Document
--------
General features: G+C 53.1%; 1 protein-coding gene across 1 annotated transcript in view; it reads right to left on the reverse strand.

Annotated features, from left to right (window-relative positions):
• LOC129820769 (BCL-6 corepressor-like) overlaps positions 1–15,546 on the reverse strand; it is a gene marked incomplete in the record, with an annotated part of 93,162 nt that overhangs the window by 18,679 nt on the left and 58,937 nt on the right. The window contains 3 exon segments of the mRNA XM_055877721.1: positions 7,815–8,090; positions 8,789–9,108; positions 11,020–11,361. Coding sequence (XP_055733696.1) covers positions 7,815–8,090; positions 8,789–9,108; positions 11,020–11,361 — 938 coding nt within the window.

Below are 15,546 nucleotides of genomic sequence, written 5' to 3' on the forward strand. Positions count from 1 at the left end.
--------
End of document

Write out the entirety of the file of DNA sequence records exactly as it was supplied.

General features: G+C 53.1%; 1 protein-coding gene across 1 annotated transcript in view; it reads right to left on the reverse strand.

Annotated features, from left to right (window-relative positions):
• LOC129820769 (BCL-6 corepressor-like) overlaps positions 1–15,546 on the reverse strand; it is a gene marked incomplete in the record, with an annotated part of 93,162 nt that overhangs the window by 18,679 nt on the left and 58,937 nt on the right. The window contains 3 exon segments of the mRNA XM_055877721.1: positions 7,815–8,090; positions 8,789–9,108; positions 11,020–11,361. Coding sequence (XP_055733696.1) covers positions 7,815–8,090; positions 8,789–9,108; positions 11,020–11,361 — 938 coding nt within the window.

Below are 15,546 nucleotides of genomic sequence, written 5' to 3' on the forward strand. Positions count from 1 at the left end.